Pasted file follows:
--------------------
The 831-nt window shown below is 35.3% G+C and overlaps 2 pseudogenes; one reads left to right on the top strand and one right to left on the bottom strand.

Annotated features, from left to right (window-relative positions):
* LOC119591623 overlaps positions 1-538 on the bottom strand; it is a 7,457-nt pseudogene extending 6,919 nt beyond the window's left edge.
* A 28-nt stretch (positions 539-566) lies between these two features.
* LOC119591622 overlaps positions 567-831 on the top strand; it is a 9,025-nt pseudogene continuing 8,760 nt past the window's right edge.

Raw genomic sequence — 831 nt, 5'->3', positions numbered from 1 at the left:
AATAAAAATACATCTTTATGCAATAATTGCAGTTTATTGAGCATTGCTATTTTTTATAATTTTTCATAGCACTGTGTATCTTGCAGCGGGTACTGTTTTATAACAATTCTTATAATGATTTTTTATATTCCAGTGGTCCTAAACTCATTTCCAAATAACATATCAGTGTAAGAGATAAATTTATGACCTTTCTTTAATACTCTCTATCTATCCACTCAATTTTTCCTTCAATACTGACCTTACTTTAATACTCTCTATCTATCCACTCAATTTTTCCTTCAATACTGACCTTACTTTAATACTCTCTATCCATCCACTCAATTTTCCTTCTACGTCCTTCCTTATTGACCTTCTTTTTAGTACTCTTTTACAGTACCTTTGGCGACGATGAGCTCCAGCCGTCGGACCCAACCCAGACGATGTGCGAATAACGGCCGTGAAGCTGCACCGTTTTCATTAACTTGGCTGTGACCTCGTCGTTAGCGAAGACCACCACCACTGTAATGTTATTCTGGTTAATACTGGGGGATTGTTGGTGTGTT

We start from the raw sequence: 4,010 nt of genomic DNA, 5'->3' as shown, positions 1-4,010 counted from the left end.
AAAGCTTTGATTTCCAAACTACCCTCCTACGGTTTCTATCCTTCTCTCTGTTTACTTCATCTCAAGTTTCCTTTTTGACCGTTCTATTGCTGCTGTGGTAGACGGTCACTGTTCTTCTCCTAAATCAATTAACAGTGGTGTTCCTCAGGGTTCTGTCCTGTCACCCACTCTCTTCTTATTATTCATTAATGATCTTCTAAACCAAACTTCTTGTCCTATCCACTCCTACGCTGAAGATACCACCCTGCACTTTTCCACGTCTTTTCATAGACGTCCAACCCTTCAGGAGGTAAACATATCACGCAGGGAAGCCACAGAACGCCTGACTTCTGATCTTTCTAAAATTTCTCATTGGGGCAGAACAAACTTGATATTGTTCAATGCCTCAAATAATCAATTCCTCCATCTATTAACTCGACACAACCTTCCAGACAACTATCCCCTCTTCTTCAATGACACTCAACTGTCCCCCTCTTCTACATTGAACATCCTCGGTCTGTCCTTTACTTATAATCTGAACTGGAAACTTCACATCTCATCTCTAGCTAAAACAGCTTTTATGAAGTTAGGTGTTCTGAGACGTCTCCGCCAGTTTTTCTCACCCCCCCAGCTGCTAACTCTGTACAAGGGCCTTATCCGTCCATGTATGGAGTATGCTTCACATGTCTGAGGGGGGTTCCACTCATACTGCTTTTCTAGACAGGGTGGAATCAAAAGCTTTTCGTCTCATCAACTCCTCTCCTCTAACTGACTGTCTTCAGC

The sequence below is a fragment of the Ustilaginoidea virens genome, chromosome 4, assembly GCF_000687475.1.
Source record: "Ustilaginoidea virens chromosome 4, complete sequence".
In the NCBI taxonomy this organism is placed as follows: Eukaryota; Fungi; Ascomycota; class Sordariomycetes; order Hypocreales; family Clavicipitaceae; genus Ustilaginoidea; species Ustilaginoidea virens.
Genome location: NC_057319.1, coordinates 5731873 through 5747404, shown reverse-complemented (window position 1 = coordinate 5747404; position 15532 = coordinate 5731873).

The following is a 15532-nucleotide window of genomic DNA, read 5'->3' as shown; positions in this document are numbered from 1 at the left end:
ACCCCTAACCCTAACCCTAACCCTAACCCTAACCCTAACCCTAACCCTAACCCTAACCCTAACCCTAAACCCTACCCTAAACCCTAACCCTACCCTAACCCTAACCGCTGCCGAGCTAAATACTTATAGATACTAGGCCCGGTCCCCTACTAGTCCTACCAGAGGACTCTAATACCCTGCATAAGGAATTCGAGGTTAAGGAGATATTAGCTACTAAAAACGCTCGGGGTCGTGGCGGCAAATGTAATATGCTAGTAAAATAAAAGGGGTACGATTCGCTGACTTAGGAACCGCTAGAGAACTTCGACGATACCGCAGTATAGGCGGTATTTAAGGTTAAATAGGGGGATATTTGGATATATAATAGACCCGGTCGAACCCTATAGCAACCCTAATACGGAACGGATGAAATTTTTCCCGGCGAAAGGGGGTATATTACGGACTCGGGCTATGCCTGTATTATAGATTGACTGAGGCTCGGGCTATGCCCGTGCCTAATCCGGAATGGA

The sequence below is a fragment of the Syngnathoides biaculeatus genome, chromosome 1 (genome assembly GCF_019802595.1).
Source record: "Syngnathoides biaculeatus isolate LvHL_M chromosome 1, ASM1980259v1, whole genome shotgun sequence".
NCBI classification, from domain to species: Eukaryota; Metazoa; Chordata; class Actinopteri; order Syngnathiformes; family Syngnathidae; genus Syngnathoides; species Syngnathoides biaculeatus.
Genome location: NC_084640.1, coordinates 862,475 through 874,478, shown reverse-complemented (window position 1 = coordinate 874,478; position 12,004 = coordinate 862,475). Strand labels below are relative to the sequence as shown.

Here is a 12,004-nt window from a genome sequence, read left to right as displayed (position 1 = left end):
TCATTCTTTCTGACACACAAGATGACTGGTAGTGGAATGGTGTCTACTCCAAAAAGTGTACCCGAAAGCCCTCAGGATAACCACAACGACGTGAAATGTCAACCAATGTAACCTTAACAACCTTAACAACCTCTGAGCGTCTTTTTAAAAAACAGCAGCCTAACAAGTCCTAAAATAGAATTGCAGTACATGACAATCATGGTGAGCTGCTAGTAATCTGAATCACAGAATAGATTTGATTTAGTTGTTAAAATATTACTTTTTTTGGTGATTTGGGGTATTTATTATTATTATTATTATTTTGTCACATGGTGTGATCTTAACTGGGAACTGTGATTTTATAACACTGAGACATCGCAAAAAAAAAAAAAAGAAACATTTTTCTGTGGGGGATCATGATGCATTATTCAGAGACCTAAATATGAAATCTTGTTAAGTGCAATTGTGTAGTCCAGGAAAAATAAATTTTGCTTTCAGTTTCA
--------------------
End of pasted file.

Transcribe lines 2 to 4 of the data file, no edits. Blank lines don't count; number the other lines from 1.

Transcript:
Annotated features, from left to right (window-relative positions):
* LOC119591623 overlaps positions 1-538 on the bottom strand; it is a 7,457-nt pseudogene extending 6,919 nt beyond the window's left edge.
* A 28-nt stretch (positions 539-566) lies between these two features.